Focus

Safe School Plans Begin with Information Gathering

School Safety by PAM RILEY and JOANNE McDANIEL


Events on school campuses in recent months have placed a spotlight on the safety and security of schools. Being aware that potential acts of violence might occur on any school campus is the first step that school administrators must take in their efforts to make their schools safer. Failing to acknowledge that such acts might occur at any time and in spite of concerted efforts to prevent them is no longer acceptable.

School administrators must be proactive to prevent incidents of school violence. You must maintain a high level of awareness that the potential of an incident occurring exists every day. Such awareness grounded in information is of the most value to educators, and there are several steps administrators can take to create such information-based awareness.


Ongoing Awareness
These steps involve the four S's of school safety and security: site assessments, statistics, surveys and students.
  • Conduct site assessments.

    Site assessments necessitate reviews of the physical environments of schools to determine if there are any areas where the safety or security of students and staff might be jeopardized. While assessments of campuses need to be done annually, daily attention should be paid to the physical environment throughout the school year.

    Working with law enforcement officials, particularly school resource officers, on site assessment strategies can be extremely valuable. School resource officers are certified law enforcement personnel who follow a community policing policy in a school environment. Law enforcement can help train school staff about what to look for when monitoring their campuses for potential trouble spots, such as access points, inadequate lighting and potential weapons, and can help staff develop strategies for reducing the potential for trouble.

  • Keep statistics and use them in decision making.

    Statistics concerning incidents of disruption and school crime should be maintained so administrators can track the types of problems that are occurring at their schools. With this information, administrators can make decisions about which prevention strategies offer their schools the most promise for solving particular problems. Such information drives resource decisions, as well.

  • Survey the entire school community.

    Surveys of the school community offer additional information. Surveys of students, staff and parents can pinpoint areas of concern and uncover behaviors that might reflect these concerns. It is important that all viewpoints of the school community be reflected in the surveys in order to develop a complete picture of the views of the entire school.

  • Know and involve your students.

    Students themselves need to be involved in establishing and maintaining the safety and security of their own schools. Administrators and entire school staffs need to watch and listen to their students. They need to know who their students are and what their typical patterns of behavior are so that deviations from the norm are noticed and can be addressed. Students themselves are resources whom schools can incorporate into safety and security efforts. Students Against Violence Everywhere chapters empower students to promote nonviolent solutions to problems they might face.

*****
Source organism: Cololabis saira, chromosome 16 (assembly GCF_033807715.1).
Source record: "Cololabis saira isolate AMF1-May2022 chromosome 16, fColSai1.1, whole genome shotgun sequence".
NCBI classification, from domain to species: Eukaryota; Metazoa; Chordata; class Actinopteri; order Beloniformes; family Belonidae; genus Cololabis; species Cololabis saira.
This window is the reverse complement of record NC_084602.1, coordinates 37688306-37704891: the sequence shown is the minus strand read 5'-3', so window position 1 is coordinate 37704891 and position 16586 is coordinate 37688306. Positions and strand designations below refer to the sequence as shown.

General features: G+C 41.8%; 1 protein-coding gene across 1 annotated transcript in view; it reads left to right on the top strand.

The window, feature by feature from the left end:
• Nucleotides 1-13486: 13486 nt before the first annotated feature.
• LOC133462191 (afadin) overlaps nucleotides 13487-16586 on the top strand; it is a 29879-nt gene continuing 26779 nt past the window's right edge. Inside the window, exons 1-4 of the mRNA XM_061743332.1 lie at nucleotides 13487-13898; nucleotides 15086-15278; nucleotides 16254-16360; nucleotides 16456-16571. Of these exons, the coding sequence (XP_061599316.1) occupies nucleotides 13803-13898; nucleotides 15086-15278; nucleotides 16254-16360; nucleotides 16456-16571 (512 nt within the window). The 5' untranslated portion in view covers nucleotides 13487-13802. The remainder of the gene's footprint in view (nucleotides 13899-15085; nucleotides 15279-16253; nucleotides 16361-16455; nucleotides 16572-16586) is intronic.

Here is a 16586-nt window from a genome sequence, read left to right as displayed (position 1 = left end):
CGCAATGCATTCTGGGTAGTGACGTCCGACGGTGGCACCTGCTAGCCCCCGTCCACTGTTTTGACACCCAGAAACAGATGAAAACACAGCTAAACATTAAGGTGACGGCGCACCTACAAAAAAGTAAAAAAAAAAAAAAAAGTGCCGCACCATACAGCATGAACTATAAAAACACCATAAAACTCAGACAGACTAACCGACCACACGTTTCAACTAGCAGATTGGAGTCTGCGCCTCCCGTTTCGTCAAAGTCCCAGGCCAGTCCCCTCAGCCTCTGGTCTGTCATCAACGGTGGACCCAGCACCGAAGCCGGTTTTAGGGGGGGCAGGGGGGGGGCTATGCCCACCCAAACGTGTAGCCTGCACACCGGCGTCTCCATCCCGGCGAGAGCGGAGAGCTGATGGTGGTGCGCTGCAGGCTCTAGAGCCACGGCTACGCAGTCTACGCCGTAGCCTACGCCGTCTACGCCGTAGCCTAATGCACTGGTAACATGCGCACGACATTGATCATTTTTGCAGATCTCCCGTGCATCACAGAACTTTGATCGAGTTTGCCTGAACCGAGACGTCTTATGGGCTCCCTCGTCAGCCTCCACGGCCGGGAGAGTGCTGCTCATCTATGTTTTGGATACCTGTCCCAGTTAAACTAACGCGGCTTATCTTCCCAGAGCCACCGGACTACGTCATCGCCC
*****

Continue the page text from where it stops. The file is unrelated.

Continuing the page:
Three Aspects
With relevant information in hand, administrators can develop safe school plans focused on their schools' specific needs. The strategies of these plans should address three dimensions: place, people, purpose.

Place means ensuring the physical environment of a school is safe and secure. People means paying attention to the relationships among people who are part of the school community so daily conflicts can be managed successfully. Purpose means maintaining a focus on the educational purpose of a school. In shoring up safety and security, the intent is not to create prisons of our schools but to maintain safe and secure schools that do not take on the characteristics of prisons.

A resource school administrators throughout the country can turn to for assistance is the Center for the Prevention of School Violence (www.ncsu.edu/cpsv/), a service center of the University of North Carolina system. The center's vision is that students should be able to attend schools that are free of fear and conducive to learning. The center pursues this vision by providing information, program assistance and research.

While no guarantees exist that better awareness of potential problems is enough to prevent tragedies from happening, awareness based on solid information can give administrators the confidence they are doing everything possible to enhance the safety and security of their students and staff.

Pam Riley, a former principal, is executive director of the Center for the Prevention of School Violence, 20 Enterprise St., Suite 2, Raleigh, N.C. 27607-7375. E-mail: pamela_riley@ncsu.edu. Joanne McDaniel is the center's research director